An attorney friend of Newcombe’s, John Puttock, was present and felt moved to act. The pension rule at the time was that one had to have served four full years in the majors to qualify. Jethroe had three years and seven days of service time. Arguably, Jethroe and several former Negro Leaguers had been deprived of the opportunity to start sooner than they had. “We were held back because of the color of our skin,” said Newcombe.86

A class action lawsuit was filed in U. S. District Court for the Western District of Pennsylvania contending that racial discrimination had prevented Jethroe from qualifying and receiving a major-league pension. The major leagues moved to dismiss the suit on the grounds that Jethroe had taken too long to file it, that the statute of limitations had long since expired. The suit was dismissed in October 1996.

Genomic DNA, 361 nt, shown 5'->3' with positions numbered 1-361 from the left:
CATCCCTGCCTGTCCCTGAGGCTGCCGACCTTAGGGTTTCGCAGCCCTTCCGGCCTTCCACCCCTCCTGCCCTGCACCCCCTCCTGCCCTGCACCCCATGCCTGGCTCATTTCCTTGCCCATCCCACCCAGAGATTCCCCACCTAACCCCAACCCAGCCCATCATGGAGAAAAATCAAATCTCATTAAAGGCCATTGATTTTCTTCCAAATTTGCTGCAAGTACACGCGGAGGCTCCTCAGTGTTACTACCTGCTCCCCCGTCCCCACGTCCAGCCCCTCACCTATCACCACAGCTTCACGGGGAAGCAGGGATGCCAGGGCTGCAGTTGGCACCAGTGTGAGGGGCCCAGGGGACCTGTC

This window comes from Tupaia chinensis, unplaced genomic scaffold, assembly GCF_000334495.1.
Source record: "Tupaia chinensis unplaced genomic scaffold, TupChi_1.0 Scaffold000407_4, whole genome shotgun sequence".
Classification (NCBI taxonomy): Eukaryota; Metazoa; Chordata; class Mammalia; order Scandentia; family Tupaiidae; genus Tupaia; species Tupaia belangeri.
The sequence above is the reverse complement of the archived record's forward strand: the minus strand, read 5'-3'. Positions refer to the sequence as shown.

Several people appear to have pitched in to help address the problem. One article says that one of Puttock’s friends mentioned the problem to U. S. Senator Carol Moseley-Braun (D-Illinois), who talked to Chicago White Sox owner Jerry Reinsdorf. Reinsdorf reportedly persuaded the other owners to create a special fund that was announced in January 1997, providing annual payments of $7,500 to $10,000 to former Negro League players.87

Murray Chass of the New York Times wrote that National League president Leonard Coleman and former pitcher Joe Black, who like Jethroe played in both the Negro Leagues and the majors, headed up the committee.88 Noted Negro League historian Larry Lester provided Major League Baseball with the names of qualified players and their mailing addresses.